South Cornwall

Steam train travelling through the countryside.
The rainforest biome at The Eden Project.

The Shipwreck Museum, Charlestown

Open from spring through to December, escape rainy days with an eye-opening discovery into the history of over 150 shipwrecks from around the UK. Listen to tales of the ocean and mysteries of yesteryear as you weave your way through the fascinating museum. Spot hidden treasure before venturing into Charlestown to admire the 18th century tall ships that line the harbour for a real taste of Cornwall’s maritime history. 

If you’re visiting in the winter months, spend an evening exploring the spectacular ‘tunnel of lights’ exhibition, where The Shipwreck Museum put on a dazzling winter light show.

MAD Museum, Fowey

Meaning ‘Mechanical Art and Design’, the MAD Museum in Fowey is a completely unique museum of interactive and kinetic creations. Taking over two floors of an old bank in the centre of the town, budding inventors and curious minds will love working out the mechanical constructions and scientific drawings on display throughout the museum.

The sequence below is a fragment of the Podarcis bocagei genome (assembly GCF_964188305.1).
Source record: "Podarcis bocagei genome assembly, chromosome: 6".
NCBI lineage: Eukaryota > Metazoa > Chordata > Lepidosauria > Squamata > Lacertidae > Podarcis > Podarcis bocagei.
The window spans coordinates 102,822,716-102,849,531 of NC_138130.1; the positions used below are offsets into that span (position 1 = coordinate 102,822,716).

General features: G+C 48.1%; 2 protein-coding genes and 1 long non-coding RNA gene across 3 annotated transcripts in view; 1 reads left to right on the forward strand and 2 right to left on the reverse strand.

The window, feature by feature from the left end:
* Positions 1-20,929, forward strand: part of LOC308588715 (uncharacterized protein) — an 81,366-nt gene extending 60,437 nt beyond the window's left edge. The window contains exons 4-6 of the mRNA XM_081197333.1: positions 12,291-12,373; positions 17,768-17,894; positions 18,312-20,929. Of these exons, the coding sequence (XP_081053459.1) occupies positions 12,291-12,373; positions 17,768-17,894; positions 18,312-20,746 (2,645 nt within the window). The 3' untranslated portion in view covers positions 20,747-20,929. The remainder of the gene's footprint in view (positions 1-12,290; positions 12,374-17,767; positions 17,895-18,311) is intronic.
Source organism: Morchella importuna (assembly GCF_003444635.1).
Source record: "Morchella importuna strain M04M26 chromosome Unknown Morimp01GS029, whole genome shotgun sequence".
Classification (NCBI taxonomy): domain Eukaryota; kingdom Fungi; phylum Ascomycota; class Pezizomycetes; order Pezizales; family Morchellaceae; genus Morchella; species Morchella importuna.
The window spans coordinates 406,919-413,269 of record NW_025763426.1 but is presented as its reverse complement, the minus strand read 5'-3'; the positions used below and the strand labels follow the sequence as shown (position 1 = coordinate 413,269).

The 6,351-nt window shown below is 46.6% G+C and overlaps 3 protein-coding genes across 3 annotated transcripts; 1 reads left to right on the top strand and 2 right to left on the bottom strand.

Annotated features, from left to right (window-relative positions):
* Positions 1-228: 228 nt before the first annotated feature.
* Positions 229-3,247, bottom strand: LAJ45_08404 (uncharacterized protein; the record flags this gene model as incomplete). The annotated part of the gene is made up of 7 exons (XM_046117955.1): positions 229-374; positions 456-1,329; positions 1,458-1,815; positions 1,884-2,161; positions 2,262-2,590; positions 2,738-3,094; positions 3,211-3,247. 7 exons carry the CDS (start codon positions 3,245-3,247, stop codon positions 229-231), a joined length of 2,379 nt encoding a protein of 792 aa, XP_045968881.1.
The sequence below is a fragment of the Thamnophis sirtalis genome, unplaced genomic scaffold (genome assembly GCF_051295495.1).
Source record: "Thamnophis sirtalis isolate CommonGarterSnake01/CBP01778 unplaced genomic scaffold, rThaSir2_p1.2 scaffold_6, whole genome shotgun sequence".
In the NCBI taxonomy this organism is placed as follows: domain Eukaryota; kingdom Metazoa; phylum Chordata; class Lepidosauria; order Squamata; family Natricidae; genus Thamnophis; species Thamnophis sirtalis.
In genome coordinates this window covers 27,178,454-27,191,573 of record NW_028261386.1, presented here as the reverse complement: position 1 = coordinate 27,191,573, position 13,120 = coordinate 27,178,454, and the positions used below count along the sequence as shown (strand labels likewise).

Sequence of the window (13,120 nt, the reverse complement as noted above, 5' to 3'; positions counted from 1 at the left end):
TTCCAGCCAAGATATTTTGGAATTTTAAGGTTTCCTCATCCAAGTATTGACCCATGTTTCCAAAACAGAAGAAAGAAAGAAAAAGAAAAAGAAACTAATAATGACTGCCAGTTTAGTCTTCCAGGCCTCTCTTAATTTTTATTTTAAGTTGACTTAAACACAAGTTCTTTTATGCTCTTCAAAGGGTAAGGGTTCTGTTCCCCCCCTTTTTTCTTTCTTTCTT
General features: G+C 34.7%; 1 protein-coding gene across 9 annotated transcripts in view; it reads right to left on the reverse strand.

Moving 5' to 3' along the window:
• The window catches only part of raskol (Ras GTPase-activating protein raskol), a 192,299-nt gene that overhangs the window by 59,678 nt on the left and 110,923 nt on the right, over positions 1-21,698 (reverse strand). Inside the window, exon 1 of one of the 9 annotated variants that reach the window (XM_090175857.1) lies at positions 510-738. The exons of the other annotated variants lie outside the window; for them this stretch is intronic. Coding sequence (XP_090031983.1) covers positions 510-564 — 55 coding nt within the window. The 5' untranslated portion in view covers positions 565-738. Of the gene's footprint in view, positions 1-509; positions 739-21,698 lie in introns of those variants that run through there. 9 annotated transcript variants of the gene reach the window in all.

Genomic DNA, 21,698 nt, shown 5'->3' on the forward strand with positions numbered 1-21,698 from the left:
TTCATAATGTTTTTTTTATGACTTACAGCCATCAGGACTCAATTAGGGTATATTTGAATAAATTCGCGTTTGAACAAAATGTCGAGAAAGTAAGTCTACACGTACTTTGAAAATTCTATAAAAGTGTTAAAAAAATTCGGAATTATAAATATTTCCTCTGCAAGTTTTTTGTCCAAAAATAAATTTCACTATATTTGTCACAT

With young imaginations buzzing with new ideas, take a moment to explore Fowey before heading back to the car. If the weather holds off for a moment, enjoy the view over the river towards Polruan or warm up with a hearty fish and chip supper from Havener’s.

Bodmin and Wenford Steam Railway, Bodmin

Perfect for families and welcoming four-legged friends, a day on the train could be just the ticket for when the weather turns. Board at Bodmin General Station and enjoy winding through the Cornish countryside for a few hours on a 1950s-style train. Catch glimpses over the River Fowey, play ‘eye spy’ as you pass livestock grazing in the fields and delve into a traditional cream tea en route.